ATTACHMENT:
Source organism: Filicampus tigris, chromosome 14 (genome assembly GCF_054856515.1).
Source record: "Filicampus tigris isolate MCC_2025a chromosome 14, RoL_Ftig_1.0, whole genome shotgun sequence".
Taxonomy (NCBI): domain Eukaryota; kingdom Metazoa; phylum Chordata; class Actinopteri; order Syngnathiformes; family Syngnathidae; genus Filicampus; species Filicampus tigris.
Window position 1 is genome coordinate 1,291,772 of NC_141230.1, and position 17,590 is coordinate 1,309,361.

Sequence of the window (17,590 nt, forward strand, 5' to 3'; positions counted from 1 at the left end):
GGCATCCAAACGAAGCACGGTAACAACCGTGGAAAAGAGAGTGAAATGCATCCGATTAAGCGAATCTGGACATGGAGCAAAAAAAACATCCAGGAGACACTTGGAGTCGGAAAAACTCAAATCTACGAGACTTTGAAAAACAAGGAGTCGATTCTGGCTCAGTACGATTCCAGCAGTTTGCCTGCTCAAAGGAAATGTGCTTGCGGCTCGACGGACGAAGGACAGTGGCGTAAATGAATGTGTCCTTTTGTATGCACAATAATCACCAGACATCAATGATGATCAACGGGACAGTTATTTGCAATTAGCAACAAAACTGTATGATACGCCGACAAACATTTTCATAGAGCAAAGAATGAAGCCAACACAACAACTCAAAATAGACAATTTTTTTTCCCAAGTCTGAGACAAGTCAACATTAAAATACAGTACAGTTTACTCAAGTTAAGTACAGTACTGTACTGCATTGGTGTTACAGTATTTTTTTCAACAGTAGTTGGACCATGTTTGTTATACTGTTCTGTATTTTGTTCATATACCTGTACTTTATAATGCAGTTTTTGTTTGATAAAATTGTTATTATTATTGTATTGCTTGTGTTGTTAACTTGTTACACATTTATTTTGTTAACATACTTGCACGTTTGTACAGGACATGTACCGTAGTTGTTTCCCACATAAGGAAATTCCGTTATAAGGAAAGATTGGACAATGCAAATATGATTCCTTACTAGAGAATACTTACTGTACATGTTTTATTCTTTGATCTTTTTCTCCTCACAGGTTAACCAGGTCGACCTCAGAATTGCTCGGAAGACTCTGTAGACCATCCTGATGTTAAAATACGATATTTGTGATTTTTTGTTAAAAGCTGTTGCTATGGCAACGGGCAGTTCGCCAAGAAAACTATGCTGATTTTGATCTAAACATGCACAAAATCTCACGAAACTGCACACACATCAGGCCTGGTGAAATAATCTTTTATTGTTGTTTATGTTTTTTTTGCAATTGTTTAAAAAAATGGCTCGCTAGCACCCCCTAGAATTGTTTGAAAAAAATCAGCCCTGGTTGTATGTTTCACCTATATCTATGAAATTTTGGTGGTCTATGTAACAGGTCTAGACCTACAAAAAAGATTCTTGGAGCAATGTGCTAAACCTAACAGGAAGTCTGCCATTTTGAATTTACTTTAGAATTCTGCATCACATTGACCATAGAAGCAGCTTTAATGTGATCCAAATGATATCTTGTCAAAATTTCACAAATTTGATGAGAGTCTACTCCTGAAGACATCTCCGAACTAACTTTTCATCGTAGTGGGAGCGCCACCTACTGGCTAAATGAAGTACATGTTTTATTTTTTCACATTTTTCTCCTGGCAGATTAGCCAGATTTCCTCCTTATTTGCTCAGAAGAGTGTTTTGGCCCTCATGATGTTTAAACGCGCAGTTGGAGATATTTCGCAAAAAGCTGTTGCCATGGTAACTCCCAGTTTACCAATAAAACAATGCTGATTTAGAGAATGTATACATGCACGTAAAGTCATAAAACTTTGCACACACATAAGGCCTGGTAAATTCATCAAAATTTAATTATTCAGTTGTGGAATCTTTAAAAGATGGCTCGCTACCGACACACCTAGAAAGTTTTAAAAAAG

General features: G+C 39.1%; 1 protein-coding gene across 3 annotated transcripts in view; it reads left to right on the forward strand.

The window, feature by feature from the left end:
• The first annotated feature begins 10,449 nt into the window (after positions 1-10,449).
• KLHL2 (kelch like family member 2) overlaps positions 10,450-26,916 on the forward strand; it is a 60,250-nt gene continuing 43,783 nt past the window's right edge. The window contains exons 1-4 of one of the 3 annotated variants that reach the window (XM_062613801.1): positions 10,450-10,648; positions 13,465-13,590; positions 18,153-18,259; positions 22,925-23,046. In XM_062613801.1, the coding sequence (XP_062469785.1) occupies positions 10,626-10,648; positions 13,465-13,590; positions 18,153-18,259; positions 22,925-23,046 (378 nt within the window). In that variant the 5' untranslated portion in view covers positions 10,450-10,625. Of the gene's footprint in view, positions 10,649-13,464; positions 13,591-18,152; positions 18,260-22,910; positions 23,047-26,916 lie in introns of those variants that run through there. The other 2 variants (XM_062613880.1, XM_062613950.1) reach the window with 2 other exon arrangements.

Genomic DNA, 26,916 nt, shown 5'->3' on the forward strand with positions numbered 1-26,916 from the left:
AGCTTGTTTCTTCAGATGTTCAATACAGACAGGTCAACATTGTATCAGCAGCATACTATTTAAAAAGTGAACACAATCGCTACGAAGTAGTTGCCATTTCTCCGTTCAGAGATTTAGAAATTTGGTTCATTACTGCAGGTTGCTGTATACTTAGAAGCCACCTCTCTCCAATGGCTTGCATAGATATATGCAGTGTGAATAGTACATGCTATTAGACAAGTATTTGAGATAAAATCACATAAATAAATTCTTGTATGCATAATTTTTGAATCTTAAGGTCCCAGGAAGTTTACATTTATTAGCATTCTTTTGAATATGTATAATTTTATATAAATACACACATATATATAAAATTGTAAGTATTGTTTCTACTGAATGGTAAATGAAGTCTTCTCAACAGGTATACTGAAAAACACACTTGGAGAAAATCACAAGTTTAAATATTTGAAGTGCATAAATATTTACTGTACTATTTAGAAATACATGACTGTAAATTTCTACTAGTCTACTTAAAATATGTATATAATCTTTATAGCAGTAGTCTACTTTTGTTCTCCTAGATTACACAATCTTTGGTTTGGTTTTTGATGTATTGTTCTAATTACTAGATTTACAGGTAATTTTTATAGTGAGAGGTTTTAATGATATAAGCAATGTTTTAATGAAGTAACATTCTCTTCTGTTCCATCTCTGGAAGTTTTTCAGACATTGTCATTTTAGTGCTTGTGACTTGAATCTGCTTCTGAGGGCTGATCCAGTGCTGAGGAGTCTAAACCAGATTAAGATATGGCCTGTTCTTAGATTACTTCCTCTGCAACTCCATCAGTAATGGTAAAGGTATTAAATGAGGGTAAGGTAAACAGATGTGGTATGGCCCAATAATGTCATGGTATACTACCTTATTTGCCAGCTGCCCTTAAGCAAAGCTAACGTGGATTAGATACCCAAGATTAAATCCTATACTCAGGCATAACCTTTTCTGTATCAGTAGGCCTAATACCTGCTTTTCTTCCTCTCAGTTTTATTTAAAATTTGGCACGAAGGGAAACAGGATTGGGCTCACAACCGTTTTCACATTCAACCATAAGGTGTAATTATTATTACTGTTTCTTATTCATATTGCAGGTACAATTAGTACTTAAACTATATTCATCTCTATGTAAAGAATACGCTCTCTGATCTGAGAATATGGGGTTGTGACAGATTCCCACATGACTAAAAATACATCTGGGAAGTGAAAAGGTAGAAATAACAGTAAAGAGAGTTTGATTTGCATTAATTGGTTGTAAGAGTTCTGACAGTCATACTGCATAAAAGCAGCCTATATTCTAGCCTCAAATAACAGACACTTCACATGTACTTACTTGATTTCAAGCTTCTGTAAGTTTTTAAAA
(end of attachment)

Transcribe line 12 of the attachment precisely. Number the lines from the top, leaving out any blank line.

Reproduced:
AGCTTGTTTCTTCAGATGTTCAATACAGACAGGTCAACATTGTATCAGCAGCATACTATTTAAAAAGTGAACACAATCGCTACGAAGTAGTTGCCATTTCTCCGTTCAGAGATTTAGAAATTTGGTTCATTACTGCAGGTTGCTGTATACTTAGAAGCCACCTCTCTCCAATGGCTTGCATAGATATATGCAGTGTGAATAGTACATGCTATTAGACAAGTATTTGAGATAAAATCACATAAATAAATTCTTGTATGCATAATTTTTGAATCTTAAGGTCCCAGGAAGTTTACATTTATTAGCATTCTTTTGAATATGTATAATTTTATATAAATACACACATATATATAAAATTGTAAGTATTGTTTCTACTGAATGGTAAATGAAGTCTTCTCAACAGGTATACTGAAAAACACACTTGGAGAAAATCACAAGTTTAAATATTTGAAGTGCATAAATATTTACTGTACTATTTAGAAATACATGACTGTAAATTTCTACTAGTCTACTTAAAATATGTATATAATCTTTATAGCAGTAGTCTACTTTTGTTCTCCTAGATTACACAATCTTTGGTTTGGTTTTTGATGTATTGTTCTAATTACTAGATTTACAGGTAATTTTTATAGTGAGAGGTTTTAATGATATAAGCAATGTTTTAATGAAGTAACATTCTCTTCTGTTCCATCTCTGGAAGTTTTTCAGACATTGTCATTTTAGTGCTTGTGACTTGAATCTGCTTCTGAGGGCTGATCCAGTGCTGAGGAGTCTAAACCAGATTAAGATATGGCCTGTTCTTAGATTACTTCCTCTGCAACTCCATCAGTAATGGTAAAGGTATTAAATGAGGGTAAGGTAAACAGATGTGGTATGGCCCAATAATGTCATGGTATACTACCTTATTTGCCAGCTGCCCTTAAGCAAAGCTAACGTGGATTAGATACCCAAGATTAAATCCTATACTCAGGCATAACCTTTTCTGTATCAGTAGGCCTAATACCTGCTTTTCTTCCTCTCAGTTTTATTTAAAATTTGGCACGAAGGGAAACAGGATTGGGCTCACAACCGTTTTCACATTCAACCATAAGGTGTAATTATTATTACTGTTTCTTATTCATATTGCAGGTACAATTAGTACTTAAACTATATTCATCTCTATGTAAAGAATACGCTCTCTGATCTGAGAATATGGGGTTGTGACAGATTCCCACATGACTAAAAATACATCTGGGAAGTGAAAAGGTAGAAATAACAGTAAAGAGAGTTTGATTTGCATTAATTGGTTGTAAGAGTTCTGACAGTCATACTGCATAAAAGCAGCCTATATTCTAGCCTCAAATAACAGACACTTCACATGTACTTACTTGATTTCAAGCTTCTGTAAGTTTTTAAAA